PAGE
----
The author's writing desk Photograph by and courtesy the author

Even in the best of times, most writers I know do not support themselves with just their writing. They teach, work day jobs at tech start-ups, or as bookkeepers, or have some side hustle. (I do video editing.) Sometimes writing is the side hustle — the thing you dream about doing full time. If only we lived in a country that properly funded the arts.

I’ll be honest: Before I received the call that I had been awarded the Andy Warhol Foundation Arts Writers Grant, in late 2019, I was starting to have doubts about whether or not I could hack it as an art writer. Who am I to call myself a critic? I would think. I have no background as a visual artist. I did not study art history. I had been an English major who wound up working in film and television for the last 10 years.

Prior to receiving the grant, I had been covering exhibitions — primarily in New York City where I live, and featuring Asian and Asian-diasporic artists — regularly for about three years. During that time, I had applied three times for the grant. While unsuccessful that first year, my application ended up being selected for AICA-USA’s Art Writing Workshop, a partner program that provided much-welcomed mentoring from former ARTnews editor Robin Cembalest. I was such a newb. Robin gave me a necessary crash course: from shepherding me around to the different art fairs, to reminding me to sign the guest book whenever I enter a gallery (something I still forget to do).

During those years, as an emerging writer desperate for bylines, I took abysmally low-paying gigs. If I totaled all the invoices for every review, artist interview, and essay I’ve ever written, the amount to date still wouldn’t come close to equaling the check sent to me by Creative Capital, who administers the grant. It is the largest sum of money I have ever received for my writing — and it actually sustained me.

What that money gave me was the chance to prioritize my writing — something that I wish didn’t feel like a privilege but does because writing does not pay my rent. The money also gave me the encouragement I needed to keep going. To put it another way, it allowed me not to have to worry about money while I pursued the project I had proposed in my application: writing about the problematic but alluring concept of an “Asian aesthetic.” This became the basis of “The Aesthetic Project of Remaking ‘Yellow’ Identity,” an essay I’d fantasized about writing since I first began thinking about art. It took nearly nine months from the date I initially pitched the idea to my editor for it to be published — a luxurious amount of time to get the piece right. The essay came out in Asia Art Archive’s online journal IDEAS in April, at the height of the lockdown in New York City.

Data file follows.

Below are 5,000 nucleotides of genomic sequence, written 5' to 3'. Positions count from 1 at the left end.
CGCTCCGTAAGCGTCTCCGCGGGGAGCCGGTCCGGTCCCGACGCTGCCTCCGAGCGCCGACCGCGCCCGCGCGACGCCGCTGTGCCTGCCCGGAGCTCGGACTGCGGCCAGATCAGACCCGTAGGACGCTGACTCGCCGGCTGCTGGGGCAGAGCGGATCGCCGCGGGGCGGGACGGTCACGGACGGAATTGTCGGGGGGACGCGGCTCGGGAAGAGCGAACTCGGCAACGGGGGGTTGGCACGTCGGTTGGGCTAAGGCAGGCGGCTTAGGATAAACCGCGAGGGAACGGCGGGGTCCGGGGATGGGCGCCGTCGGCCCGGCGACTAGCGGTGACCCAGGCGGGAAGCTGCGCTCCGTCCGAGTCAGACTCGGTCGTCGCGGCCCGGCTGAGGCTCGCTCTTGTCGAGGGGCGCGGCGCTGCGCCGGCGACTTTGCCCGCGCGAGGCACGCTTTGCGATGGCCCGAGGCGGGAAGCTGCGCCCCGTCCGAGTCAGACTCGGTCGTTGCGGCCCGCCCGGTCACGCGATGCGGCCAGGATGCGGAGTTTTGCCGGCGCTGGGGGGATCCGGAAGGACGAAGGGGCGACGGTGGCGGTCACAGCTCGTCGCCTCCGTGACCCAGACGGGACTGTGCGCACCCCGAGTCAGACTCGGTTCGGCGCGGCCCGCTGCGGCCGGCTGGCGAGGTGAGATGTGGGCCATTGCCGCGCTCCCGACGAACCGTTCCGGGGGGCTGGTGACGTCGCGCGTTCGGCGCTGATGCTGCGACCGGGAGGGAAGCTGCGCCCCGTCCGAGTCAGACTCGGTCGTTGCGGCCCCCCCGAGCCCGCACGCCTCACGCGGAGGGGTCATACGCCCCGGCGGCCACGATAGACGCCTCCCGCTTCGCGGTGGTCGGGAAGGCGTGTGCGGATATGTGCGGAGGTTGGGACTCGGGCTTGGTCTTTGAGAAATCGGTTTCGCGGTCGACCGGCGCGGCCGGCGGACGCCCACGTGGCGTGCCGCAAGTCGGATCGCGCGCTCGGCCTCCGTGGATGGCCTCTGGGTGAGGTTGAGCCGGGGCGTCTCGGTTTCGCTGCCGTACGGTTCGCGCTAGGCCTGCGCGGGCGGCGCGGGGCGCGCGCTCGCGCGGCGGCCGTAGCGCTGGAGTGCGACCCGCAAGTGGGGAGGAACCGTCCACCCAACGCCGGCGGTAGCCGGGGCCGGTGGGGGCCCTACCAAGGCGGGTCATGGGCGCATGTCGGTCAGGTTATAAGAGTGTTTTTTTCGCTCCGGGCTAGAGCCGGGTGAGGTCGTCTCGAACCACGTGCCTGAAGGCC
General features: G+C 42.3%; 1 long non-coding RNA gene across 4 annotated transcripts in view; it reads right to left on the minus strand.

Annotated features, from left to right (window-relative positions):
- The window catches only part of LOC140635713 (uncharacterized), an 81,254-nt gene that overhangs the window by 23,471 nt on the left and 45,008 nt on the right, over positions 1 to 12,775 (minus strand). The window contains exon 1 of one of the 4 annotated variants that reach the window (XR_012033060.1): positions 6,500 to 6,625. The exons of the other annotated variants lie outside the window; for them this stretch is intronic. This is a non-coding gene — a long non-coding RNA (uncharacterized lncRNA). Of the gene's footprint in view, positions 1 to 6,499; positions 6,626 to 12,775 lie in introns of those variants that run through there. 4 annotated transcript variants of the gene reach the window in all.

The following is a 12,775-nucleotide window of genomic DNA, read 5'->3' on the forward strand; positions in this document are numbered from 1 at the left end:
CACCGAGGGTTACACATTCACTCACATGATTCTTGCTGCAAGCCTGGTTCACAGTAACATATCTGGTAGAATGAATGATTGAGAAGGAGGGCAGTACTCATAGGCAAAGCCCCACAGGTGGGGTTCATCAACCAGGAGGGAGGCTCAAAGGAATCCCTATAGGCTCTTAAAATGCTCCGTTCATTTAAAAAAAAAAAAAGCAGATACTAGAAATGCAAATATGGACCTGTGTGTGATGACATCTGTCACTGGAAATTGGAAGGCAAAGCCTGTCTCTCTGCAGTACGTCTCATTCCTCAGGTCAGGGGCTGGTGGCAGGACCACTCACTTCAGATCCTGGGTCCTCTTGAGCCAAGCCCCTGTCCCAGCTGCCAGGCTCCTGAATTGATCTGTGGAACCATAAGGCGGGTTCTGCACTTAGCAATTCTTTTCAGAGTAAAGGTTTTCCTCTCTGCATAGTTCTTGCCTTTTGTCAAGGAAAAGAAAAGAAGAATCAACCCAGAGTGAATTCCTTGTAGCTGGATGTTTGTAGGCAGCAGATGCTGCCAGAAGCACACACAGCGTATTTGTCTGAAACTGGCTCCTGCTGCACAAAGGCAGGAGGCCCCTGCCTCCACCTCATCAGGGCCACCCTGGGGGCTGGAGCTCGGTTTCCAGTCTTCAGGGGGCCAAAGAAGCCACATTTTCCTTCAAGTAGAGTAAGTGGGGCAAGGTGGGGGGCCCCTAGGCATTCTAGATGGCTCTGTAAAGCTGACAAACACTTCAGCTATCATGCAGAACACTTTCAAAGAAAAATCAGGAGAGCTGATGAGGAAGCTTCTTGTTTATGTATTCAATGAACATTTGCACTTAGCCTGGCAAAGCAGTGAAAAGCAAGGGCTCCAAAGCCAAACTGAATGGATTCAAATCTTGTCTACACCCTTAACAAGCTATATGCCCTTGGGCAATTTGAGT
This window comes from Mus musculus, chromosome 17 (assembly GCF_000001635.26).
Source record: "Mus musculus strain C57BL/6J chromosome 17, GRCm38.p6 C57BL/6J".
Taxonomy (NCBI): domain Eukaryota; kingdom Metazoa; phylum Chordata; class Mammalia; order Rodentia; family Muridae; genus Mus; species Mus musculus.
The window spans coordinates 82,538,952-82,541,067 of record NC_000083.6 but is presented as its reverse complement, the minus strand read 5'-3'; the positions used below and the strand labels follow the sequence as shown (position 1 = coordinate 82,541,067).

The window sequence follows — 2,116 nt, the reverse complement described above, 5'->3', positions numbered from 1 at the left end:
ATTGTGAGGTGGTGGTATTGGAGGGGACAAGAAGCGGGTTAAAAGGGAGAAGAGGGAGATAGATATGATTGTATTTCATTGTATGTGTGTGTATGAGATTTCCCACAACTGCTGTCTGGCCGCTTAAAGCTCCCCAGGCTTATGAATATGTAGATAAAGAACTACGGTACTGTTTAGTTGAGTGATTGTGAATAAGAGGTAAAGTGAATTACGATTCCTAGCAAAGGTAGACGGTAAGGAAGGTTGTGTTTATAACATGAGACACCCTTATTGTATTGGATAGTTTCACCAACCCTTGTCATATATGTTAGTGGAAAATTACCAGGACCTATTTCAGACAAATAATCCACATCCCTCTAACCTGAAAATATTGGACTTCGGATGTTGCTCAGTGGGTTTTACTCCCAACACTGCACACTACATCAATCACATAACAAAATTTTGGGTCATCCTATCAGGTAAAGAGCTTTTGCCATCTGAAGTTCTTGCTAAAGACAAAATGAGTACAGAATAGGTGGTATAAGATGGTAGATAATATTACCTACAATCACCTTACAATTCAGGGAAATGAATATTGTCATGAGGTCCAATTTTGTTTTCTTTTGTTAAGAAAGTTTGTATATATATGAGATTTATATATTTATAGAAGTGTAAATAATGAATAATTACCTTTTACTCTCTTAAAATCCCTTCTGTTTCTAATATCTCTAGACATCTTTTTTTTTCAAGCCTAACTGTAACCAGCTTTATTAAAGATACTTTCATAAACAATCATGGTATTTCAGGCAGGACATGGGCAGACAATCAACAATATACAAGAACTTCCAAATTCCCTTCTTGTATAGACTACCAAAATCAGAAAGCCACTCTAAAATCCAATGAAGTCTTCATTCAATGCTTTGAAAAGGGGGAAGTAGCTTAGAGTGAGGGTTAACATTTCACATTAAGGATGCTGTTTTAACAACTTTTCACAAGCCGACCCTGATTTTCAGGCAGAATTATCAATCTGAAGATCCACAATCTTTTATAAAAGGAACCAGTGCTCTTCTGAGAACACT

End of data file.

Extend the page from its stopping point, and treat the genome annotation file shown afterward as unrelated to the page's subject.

An image of Jean Shin during a pre-pandemic studio visit with the artist who walked the author through her installation “MetaCloud” (2017) a work which helped inform the writing of the essay, “The Aesthetic Project of Remaking ‘Yellow’ Identity.”

In a year when very little in the art world happened (at least not in person) the usual writing opportunities all but dried up. When possible, I wrote about virtual exhibitions. But I came nowhere near meeting the pace of publication I was used to in previous years. In light of the pandemic, had it not been for the grant, I might have taken those long, dark days during quarantine to reevaluate working in this field: the insulting compensation, the gatekeeping, the capricious nature of media outlets, and their opaque accounts payable departments. I probably would have pivoted away from writing about art or given it up entirely. Having a safety net to fall back on during a year like this one revealed to me how it’s crucial to support artists and writers not only when times are good, but when times are bad.

I feel grateful for the support that has been given to me and acknowledge the privileges that I had to begin with. But I wonder how many current and potential art writers are out there in need of this kind of support — especially those whose voices are traditionally marginalized, overlooked, or diminished in the mainstream? As a volunteer editor for a nonprofit literary magazine that publishes creative writing in all genres and art in all media, I continue to think about how to pay it forward. Now I dream about what real equity and inclusion in not only art criticism but all forms of writing might actually look like.

Mimi Wong’s writing on art, culture, and literature has appeared in The Believer, Catapult, Electric Literature, Hyperallergic, Literary Hub, and Refinery29. She is Editor-in-Chief of the literary magazine...